HONG KONG – The Hong Kong authorities on Friday banned a former lawmaker who had been removed from office for improper oath-taking two years ago from running in a legislature by-election next month.
Lau Siu-lai, who won a seat in the 2016 Legislative Council election but was ousted along with five other pro-democracy legislators-elect after stirring controversy during oath-taking, called the government shameful for accusing her of not genuinely embracing China’s sovereignty over Hong Kong.
A returning officer charged with confirming candidates for the by-election has invalidated Lau’s nomination under the claim that advocacy for self-determination or independence is inconsistent with upholding the Basic Law — the mini-constitution in effect since the former British colony was returned to Chinese rule in 1997 — and makes it impossible to pledge allegiance to Hong Kong as required.
Lau was said to have advocated for the right of Hong Kongers to determine their own future, including not ruling out independence as an option.
The government said in a statement it supports the returning officer’s decision while denying any political censorship as alleged.
“The decision and its arguments are ridiculous and a bunch of lies,” Lau told reporters while protesting with a dozen democracy advocates outside the government complex late Friday. She called the move an “ugly political persecution against me.”
In the swearing-in ceremony on Oct. 12, 2016, Lau read out her oath extremely slowly and with pauses between each word in a protest gesture she later admitted was meant to render it meaningless.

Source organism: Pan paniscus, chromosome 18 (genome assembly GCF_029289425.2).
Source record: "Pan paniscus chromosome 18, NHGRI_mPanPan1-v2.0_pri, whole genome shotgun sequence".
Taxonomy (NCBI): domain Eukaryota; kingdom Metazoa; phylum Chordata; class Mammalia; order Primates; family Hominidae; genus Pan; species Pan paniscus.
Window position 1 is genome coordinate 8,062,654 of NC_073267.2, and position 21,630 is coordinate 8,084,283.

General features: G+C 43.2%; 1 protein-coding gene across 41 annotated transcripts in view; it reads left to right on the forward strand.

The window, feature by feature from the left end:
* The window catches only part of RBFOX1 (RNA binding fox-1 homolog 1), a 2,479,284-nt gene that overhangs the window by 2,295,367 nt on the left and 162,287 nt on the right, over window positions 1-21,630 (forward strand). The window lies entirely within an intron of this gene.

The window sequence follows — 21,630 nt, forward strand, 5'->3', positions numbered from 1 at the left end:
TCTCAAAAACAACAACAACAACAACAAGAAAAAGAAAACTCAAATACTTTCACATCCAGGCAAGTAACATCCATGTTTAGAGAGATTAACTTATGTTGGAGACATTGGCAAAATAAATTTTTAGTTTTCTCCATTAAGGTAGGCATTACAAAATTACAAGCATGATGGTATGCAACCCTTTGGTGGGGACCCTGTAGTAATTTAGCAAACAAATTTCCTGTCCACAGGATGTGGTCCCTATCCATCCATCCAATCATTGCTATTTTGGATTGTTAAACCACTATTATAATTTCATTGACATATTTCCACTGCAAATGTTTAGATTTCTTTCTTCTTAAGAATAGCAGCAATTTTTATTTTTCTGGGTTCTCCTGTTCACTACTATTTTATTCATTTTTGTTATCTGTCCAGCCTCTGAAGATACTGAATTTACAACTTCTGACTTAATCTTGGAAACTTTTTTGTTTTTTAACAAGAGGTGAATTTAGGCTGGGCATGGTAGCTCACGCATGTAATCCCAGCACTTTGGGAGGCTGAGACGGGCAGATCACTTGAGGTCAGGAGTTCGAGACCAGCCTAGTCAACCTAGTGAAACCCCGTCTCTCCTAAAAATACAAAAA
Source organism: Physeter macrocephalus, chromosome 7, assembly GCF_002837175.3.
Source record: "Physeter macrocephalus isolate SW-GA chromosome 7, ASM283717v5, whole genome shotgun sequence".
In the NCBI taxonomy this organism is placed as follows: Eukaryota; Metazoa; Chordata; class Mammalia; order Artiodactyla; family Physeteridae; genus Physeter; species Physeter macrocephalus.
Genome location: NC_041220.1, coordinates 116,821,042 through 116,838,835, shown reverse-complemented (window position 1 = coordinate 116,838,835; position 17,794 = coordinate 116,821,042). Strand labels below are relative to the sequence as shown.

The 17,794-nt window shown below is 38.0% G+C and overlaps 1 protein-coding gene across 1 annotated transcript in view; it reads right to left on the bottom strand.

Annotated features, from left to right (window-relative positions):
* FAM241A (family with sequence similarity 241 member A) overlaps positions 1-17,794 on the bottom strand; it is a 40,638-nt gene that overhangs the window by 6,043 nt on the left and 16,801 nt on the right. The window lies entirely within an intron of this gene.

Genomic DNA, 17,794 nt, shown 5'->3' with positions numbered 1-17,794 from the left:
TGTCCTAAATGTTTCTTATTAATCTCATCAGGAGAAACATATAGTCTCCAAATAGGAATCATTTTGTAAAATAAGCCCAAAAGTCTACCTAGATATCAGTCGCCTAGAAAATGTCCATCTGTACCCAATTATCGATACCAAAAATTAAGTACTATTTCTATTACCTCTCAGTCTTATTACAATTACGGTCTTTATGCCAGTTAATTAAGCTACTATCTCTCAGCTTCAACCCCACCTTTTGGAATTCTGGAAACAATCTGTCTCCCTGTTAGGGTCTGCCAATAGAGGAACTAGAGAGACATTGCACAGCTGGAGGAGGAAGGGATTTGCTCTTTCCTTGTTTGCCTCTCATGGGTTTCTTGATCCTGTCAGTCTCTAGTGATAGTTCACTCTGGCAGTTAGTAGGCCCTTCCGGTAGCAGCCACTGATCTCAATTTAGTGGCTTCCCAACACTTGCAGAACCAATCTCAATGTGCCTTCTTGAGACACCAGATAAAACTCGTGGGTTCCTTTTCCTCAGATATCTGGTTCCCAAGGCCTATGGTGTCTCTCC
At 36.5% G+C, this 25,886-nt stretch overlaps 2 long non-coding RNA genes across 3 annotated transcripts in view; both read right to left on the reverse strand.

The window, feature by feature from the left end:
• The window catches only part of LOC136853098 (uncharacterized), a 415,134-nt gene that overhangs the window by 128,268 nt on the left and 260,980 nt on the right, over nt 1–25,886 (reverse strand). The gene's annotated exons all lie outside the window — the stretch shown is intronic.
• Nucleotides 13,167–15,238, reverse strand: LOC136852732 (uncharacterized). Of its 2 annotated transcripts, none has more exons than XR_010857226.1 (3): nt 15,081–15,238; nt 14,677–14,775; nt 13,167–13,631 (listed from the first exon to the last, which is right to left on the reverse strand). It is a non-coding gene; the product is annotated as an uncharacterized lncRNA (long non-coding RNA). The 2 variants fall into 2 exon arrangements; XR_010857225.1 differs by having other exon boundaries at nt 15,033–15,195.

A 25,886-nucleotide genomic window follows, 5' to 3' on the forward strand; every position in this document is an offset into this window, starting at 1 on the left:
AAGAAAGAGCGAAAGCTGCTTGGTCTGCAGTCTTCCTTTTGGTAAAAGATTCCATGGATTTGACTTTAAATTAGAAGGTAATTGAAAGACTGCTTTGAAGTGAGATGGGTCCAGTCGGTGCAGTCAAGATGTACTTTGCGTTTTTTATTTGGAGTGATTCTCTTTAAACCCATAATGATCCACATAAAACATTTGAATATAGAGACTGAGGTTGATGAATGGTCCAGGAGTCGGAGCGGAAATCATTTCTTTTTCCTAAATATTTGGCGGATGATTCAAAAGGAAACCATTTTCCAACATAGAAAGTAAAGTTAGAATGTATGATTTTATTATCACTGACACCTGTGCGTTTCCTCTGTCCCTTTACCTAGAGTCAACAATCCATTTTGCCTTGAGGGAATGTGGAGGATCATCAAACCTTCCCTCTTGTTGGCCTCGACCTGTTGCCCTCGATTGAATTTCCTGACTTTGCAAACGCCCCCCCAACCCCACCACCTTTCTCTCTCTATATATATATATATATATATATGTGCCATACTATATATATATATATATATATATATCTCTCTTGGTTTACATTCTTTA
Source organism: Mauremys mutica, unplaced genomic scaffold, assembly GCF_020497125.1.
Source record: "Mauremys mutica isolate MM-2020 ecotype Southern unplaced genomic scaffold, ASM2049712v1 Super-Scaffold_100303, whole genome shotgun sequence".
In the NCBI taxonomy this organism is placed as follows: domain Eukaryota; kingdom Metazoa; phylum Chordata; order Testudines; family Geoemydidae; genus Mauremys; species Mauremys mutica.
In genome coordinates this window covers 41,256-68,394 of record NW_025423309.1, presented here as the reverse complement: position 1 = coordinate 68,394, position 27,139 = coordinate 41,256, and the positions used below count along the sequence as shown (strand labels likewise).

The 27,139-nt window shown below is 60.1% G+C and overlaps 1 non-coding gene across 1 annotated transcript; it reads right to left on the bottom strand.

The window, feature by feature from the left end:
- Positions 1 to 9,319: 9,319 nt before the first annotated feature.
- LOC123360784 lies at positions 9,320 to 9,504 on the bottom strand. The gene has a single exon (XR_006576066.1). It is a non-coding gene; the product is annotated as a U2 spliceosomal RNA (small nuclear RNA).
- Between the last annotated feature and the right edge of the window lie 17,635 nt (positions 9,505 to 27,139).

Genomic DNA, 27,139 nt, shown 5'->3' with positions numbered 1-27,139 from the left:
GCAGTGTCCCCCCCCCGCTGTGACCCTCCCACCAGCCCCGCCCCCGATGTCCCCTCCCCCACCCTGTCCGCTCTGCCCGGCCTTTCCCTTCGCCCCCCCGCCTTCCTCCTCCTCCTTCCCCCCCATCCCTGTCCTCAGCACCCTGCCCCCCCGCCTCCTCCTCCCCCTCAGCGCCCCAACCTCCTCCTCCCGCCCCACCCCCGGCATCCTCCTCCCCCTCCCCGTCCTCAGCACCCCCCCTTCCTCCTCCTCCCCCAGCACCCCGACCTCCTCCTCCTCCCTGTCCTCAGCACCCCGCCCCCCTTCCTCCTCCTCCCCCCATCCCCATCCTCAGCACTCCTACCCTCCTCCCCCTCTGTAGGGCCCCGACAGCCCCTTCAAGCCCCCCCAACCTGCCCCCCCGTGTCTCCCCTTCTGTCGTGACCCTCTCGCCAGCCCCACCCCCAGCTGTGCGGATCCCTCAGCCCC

Upon the government’s challenge, the High Court ruled that Lau did not “genuinely and faithfully” take the oath and disqualified her from serving.
A university lecturer by profession, Lau sprang to political fame during the “Occupy Central” movement in 2014, when a massive pro-democracy demonstration broke out across the territory calling for full democracy.
The pro-democracy camp has called the disqualifications a “coup” by the government to rob them of their seats in the legislature.
Four of the six vacated seats were filled in a by-election in March, with the pro-establishment camp clinching two of them.
Hong Kong was promised a 50-year status quo in its way of life following the former British colony’s return to Chinese rule in 1997, but concerns have grown over Beijing’s perceived encroachment on rights and freedoms in the territory, spurring calls among some Hong Kong residents for self-determination if not outright independence.
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